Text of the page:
The Aeroplane Blouse

After I purchased some fun Michael Miller quilting cotton for the picnic dress, I quickly realized what fun garments they can become.  More on this in a sec as I explain from the beginning.

I am always lusting over new-vintage clothing and one of my favorite vintage repro companies is Jitterbuggin.  They have THE cutest air plane printed blouse:

I’ve been in love with this blouse for over a year now, but the $99 price tag always made me pause.  And no, I’ve never actually bought something from Jitterbuggin, but I would love to.

I sew my own new-vintage garments so I don’t have to pay the high prices of vintage originals or the repro prices.  (Although sometimes it is just easier to buy and I wish I had excess cash to do so…)

I don’t know what compelled me or where the thought first occurred, but I somehow got it in my head that I was going to search for some airplane fabric.  I got on google images and soon after, found the exact same airplane fabric!  I didn’t even know it was ‘purchase-able’ since I had always presumed that it was a custom print.

This airplane print is from Michael Miller called Wild Blue Yonder.

Of course it’s been out of print for some time, but I managed to find some still on etsy from Cotton Studio at $9.50 a yard.

I know $9.50 is a bit on the pricey side for a simple cotton, but with no more to be had & a mission to make  my own 40’s styled blouse, how could I resist?!

Seeing as how I had already stitched together a perfect 40’s style blouse with McCalls 7838 I figured why not refit this pattern to make it a a more fitted silhouette for the aeroplane pint?!

Version C is the one I’m using and you can see, the pattern is for a blousey-blouse with drapey fabric.  Seeing as how I’m using a quilting weight cotton the blouse needed to be more fitted in order to NOT look like a sack.

I ended up moving the armscye in about 3/4″ on the front of the blouse as well as taking the rest of the side seams in by 1/2″ at the hip to 1″ at the waist and 1″ at the armscye.

I have to tell you guys a quick secret of mine which I may be shamed on:  I never grade my patterns!

Before you start hunting me down with torches and pitchforks….

I should state that I’m not going up or down drastic amounts.  I only purchase patterns for 32″ to 36″ bust when my true full bust is 33.5″.  But vintage patterns have terribly small waists and I’m always adding fabric there no matter what.  And yes… I only add where I need at the side seams.

Full Disclosure: I’ve added up to 1.5″ at each side-seam with no issues.

I know the proper thing to do is add throughout the pattern.  But really I’ve never EVER had a problem just adding at the sides where I need it.  (Armholes and necklines is where you will get into trouble is you do this though.)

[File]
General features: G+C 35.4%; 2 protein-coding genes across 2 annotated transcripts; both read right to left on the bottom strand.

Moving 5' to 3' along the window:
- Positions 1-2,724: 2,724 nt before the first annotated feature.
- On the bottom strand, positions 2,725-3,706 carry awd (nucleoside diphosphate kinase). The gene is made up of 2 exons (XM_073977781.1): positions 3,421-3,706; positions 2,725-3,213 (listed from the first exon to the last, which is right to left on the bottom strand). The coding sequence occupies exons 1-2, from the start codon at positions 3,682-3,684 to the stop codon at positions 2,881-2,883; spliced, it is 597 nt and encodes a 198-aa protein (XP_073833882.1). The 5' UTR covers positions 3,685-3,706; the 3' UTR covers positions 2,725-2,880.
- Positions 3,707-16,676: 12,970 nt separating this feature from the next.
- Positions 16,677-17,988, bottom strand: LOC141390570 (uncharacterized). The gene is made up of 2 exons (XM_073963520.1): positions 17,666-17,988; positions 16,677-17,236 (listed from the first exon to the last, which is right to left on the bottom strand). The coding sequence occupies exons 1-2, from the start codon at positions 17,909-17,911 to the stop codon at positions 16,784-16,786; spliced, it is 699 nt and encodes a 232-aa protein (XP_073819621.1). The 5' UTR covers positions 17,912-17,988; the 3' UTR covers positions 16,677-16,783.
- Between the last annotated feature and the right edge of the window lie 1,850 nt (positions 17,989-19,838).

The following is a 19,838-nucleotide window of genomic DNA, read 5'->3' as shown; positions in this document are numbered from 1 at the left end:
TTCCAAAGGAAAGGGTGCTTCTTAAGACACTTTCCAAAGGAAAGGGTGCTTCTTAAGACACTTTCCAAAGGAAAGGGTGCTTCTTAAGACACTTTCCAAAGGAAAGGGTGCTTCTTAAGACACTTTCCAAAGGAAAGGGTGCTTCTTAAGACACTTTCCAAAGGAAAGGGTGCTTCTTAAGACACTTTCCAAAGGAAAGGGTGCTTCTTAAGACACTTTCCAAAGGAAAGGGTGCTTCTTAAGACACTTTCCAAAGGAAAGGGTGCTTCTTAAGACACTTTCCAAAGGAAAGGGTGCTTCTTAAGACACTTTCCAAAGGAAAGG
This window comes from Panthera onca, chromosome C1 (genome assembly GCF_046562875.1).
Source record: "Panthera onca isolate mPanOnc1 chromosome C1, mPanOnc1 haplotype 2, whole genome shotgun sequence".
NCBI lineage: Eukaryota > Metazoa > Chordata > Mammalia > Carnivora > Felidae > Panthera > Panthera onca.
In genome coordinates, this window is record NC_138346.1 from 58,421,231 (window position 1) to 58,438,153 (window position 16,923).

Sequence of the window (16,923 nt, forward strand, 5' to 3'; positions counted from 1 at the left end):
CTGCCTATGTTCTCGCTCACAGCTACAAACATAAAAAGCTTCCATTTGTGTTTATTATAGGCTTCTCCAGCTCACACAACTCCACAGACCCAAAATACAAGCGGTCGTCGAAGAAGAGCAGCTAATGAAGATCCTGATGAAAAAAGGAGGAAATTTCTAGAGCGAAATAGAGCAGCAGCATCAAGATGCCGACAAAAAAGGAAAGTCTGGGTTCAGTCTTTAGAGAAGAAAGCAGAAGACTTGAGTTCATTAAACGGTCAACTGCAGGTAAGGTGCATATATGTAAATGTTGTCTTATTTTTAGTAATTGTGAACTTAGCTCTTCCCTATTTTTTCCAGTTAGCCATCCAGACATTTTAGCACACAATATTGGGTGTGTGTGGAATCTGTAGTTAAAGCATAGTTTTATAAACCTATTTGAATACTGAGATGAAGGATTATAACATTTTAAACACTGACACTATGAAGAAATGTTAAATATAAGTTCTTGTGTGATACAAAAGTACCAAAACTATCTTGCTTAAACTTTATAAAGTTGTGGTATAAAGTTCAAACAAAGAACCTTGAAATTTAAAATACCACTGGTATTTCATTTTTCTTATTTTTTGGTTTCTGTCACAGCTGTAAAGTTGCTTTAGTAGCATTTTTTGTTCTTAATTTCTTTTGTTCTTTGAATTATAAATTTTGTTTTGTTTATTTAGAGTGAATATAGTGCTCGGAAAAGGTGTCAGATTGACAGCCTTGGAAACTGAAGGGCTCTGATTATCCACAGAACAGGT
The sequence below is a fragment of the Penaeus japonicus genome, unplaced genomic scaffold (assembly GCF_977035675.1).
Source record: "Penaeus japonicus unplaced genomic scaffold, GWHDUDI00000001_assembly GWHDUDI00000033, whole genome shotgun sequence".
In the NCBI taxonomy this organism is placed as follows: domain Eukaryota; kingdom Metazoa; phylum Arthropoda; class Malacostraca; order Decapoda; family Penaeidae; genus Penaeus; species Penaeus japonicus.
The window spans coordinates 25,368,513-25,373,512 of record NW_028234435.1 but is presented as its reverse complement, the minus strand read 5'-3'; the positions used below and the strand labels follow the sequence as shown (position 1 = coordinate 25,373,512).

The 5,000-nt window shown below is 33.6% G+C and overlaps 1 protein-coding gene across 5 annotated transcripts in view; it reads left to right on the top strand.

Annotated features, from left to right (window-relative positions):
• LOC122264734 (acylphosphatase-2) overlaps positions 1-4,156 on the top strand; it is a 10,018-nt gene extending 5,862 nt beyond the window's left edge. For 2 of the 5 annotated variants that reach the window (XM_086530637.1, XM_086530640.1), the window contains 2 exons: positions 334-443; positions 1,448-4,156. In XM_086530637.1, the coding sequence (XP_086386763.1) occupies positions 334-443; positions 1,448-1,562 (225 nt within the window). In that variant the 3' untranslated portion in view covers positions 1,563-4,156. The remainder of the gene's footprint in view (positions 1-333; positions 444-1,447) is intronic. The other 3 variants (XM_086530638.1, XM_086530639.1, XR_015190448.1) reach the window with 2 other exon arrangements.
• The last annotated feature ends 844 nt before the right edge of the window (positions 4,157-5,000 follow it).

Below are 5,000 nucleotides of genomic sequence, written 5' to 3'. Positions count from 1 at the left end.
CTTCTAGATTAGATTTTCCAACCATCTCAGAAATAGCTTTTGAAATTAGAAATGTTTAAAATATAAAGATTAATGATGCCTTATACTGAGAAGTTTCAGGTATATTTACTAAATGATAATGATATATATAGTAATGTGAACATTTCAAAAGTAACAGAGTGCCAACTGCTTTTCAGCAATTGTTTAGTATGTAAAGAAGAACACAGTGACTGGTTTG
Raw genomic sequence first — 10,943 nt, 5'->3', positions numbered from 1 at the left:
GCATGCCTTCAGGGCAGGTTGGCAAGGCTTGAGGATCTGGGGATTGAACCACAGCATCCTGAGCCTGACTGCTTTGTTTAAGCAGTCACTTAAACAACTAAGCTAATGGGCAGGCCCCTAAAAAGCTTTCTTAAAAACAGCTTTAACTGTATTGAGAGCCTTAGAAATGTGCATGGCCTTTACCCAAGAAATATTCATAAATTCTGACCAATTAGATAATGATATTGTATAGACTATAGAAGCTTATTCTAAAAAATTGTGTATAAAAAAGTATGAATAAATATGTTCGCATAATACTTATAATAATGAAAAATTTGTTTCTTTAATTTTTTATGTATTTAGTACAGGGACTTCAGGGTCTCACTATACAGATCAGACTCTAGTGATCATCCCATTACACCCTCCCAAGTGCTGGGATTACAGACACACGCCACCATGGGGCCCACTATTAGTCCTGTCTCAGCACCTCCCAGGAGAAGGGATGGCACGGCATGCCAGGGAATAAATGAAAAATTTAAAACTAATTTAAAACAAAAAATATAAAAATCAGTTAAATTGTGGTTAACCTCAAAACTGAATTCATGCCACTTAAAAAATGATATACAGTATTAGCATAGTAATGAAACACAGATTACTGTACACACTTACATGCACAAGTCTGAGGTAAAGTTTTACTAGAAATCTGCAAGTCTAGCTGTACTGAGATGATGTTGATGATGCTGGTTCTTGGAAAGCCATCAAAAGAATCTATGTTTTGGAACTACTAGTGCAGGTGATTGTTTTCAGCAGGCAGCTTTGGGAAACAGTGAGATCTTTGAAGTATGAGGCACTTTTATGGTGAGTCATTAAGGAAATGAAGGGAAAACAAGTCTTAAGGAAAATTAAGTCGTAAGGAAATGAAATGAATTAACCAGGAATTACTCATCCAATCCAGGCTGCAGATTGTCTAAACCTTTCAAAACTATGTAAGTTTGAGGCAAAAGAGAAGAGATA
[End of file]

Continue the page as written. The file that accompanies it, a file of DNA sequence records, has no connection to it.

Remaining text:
You can all shun me now if you need to.  But my finished garments fit me just fine and I would have not told you this if it were otherwise.

Since I copy all of my patterns after doing a muslin, this means I now have two handy patterns of my own for McCalls 7838; I have a blouse version and now I have a fitted version at my disposal (for version C).

I paired my aeroplane blouse with my red patent wedges and my Dubarry 5836 cream-colored linen skirt.  I did a victory roll in the front and simply bobby-pinned back the remaining front sections of my hair.

Hate to say it… but looking at this blouse image right after my white swiss dot blouse, it doesn’t look very fitted once it’s all tucked in.  But you’re going to have to take me at my word on it; I removed upwards of 3 inches of ease at the waist.

This blouse is quickly becoming a lovely staple pattern of mine and I intend to make the other two versions in the fall/winter, as time allows of course.  :)

I first tried this blouse on during an 83+ degree day and it seems a bit too hot for the high temps due to the tight weaved nature of the quilting cotton.  It’s going to be perfect for milder days and will be wonderful for pairing with cardigans in the winter.

Front bodice detail:

I didn’t bother attempting to match the pattern;  it’s far too busy a print to deal with matching.

I found & used some shiny blue buttons from my stash.  I was debating using some white ones, but when I saw that the hue of blue in these buttons matched the planes perfectly, they had to be used.

Back bodice detail:

You can see it’s not quite as billowy, but more snug (yet still has some room to breathe).

Land girl Liz:

Felix and I started to have some fun taking pictures.  I saw this compost bin close by and seeing as how I’m all decked out in my 40’s best (minus the shoes)… “land girl” imagery just popped into my head.  :)

But my favorite picture of the day is this:

Felix shot this as I was heading down the alley to the community garden where he was waiting with the camera.

Hope you like my re-mix version of the Aeroplane blouse & happy sewing, peeps!

In: Sewing

Blogger for 6 years and counting, I am a passionate creator who loves to tinker.

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